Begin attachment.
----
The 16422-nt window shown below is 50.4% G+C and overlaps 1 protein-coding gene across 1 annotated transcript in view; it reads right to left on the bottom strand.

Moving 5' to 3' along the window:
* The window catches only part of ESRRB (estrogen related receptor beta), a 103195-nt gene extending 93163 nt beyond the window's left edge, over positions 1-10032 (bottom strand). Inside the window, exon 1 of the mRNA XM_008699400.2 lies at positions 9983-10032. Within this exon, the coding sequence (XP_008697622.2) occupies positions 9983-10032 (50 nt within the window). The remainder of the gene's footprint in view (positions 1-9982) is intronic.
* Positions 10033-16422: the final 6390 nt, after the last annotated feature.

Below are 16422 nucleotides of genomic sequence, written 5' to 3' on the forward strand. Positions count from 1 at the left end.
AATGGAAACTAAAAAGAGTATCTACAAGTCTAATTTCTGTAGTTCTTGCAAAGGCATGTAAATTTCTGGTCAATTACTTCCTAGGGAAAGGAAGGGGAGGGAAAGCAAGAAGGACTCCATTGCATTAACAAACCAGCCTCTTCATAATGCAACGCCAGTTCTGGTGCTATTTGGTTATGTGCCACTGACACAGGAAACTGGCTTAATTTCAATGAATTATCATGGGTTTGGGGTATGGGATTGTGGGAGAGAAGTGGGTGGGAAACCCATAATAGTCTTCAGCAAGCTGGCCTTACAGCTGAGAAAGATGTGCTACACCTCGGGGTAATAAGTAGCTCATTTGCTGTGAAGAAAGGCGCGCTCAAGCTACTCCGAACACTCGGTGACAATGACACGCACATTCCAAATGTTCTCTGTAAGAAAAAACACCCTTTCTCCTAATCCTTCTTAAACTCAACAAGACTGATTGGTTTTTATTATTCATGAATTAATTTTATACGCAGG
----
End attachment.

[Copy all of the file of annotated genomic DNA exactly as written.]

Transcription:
The 16422-nt window shown below is 50.4% G+C and overlaps 1 protein-coding gene across 1 annotated transcript in view; it reads right to left on the bottom strand.

Moving 5' to 3' along the window:
* The window catches only part of ESRRB (estrogen related receptor beta), a 103195-nt gene extending 93163 nt beyond the window's left edge, over positions 1-10032 (bottom strand). Inside the window, exon 1 of the mRNA XM_008699400.2 lies at positions 9983-10032. Within this exon, the coding sequence (XP_008697622.2) occupies positions 9983-10032 (50 nt within the window). The remainder of the gene's footprint in view (positions 1-9982) is intronic.
* Positions 10033-16422: the final 6390 nt, after the last annotated feature.

Below are 16422 nucleotides of genomic sequence, written 5' to 3' on the forward strand. Positions count from 1 at the left end.
AATGGAAACTAAAAAGAGTATCTACAAGTCTAATTTCTGTAGTTCTTGCAAAGGCATGTAAATTTCTGGTCAATTACTTCCTAGGGAAAGGAAGGGGAGGGAAAGCAAGAAGGACTCCATTGCATTAACAAACCAGCCTCTTCATAATGCAACGCCAGTTCTGGTGCTATTTGGTTATGTGCCACTGACACAGGAAACTGGCTTAATTTCAATGAATTATCATGGGTTTGGGGTATGGGATTGTGGGAGAGAAGTGGGTGGGAAACCCATAATAGTCTTCAGCAAGCTGGCCTTACAGCTGAGAAAGATGTGCTACACCTCGGGGTAATAAGTAGCTCATTTGCTGTGAAGAAAGGCGCGCTCAAGCTACTCCGAACACTCGGTGACAATGACACGCACATTCCAAATGTTCTCTGTAAGAAAAAACACCCTTTCTCCTAATCCTTCTTAAACTCAACAAGACTGATTGGTTTTTATTATTCATGAATTAATTTTATACGCAGG